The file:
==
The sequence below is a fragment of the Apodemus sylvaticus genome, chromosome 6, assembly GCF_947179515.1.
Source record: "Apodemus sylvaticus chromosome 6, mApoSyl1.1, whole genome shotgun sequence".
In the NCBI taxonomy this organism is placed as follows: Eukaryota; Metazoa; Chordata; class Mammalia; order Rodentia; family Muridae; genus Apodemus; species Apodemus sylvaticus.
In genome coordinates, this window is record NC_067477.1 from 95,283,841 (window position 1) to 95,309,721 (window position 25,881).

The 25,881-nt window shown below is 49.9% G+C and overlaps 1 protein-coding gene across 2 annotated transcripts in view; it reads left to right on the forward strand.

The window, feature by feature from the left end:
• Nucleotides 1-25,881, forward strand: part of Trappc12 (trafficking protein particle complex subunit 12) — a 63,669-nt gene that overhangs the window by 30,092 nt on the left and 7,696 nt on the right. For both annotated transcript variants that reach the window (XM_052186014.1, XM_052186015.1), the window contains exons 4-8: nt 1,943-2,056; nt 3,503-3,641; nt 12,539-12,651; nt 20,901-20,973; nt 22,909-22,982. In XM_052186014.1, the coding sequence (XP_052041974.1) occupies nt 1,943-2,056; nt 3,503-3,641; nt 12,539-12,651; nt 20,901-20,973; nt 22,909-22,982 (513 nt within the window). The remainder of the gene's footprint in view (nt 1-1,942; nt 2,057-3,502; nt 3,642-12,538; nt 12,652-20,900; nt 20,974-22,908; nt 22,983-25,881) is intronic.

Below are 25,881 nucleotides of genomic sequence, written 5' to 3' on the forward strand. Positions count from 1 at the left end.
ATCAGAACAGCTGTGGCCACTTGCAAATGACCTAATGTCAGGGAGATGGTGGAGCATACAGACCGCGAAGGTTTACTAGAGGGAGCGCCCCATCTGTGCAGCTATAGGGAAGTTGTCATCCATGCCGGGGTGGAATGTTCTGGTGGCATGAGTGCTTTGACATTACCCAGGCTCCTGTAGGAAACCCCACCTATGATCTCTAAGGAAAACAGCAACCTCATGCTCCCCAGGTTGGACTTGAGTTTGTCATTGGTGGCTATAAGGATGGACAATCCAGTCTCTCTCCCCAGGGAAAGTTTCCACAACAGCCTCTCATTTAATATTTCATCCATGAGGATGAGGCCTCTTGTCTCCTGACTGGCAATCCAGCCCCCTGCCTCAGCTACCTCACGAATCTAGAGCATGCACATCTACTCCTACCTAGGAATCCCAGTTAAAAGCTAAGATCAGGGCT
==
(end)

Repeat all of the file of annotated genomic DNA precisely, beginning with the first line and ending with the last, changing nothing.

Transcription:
The sequence below is a fragment of the Apodemus sylvaticus genome, chromosome 6, assembly GCF_947179515.1.
Source record: "Apodemus sylvaticus chromosome 6, mApoSyl1.1, whole genome shotgun sequence".
In the NCBI taxonomy this organism is placed as follows: Eukaryota; Metazoa; Chordata; class Mammalia; order Rodentia; family Muridae; genus Apodemus; species Apodemus sylvaticus.
In genome coordinates, this window is record NC_067477.1 from 95,283,841 (window position 1) to 95,309,721 (window position 25,881).

The 25,881-nt window shown below is 49.9% G+C and overlaps 1 protein-coding gene across 2 annotated transcripts in view; it reads left to right on the forward strand.

The window, feature by feature from the left end:
• Nucleotides 1-25,881, forward strand: part of Trappc12 (trafficking protein particle complex subunit 12) — a 63,669-nt gene that overhangs the window by 30,092 nt on the left and 7,696 nt on the right. For both annotated transcript variants that reach the window (XM_052186014.1, XM_052186015.1), the window contains exons 4-8: nt 1,943-2,056; nt 3,503-3,641; nt 12,539-12,651; nt 20,901-20,973; nt 22,909-22,982. In XM_052186014.1, the coding sequence (XP_052041974.1) occupies nt 1,943-2,056; nt 3,503-3,641; nt 12,539-12,651; nt 20,901-20,973; nt 22,909-22,982 (513 nt within the window). The remainder of the gene's footprint in view (nt 1-1,942; nt 2,057-3,502; nt 3,642-12,538; nt 12,652-20,900; nt 20,974-22,908; nt 22,983-25,881) is intronic.

Below are 25,881 nucleotides of genomic sequence, written 5' to 3' on the forward strand. Positions count from 1 at the left end.
ATCAGAACAGCTGTGGCCACTTGCAAATGACCTAATGTCAGGGAGATGGTGGAGCATACAGACCGCGAAGGTTTACTAGAGGGAGCGCCCCATCTGTGCAGCTATAGGGAAGTTGTCATCCATGCCGGGGTGGAATGTTCTGGTGGCATGAGTGCTTTGACATTACCCAGGCTCCTGTAGGAAACCCCACCTATGATCTCTAAGGAAAACAGCAACCTCATGCTCCCCAGGTTGGACTTGAGTTTGTCATTGGTGGCTATAAGGATGGACAATCCAGTCTCTCTCCCCAGGGAAAGTTTCCACAACAGCCTCTCATTTAATATTTCATCCATGAGGATGAGGCCTCTTGTCTCCTGACTGGCAATCCAGCCCCCTGCCTCAGCTACCTCACGAATCTAGAGCATGCACATCTACTCCTACCTAGGAATCCCAGTTAAAAGCTAAGATCAGGGCT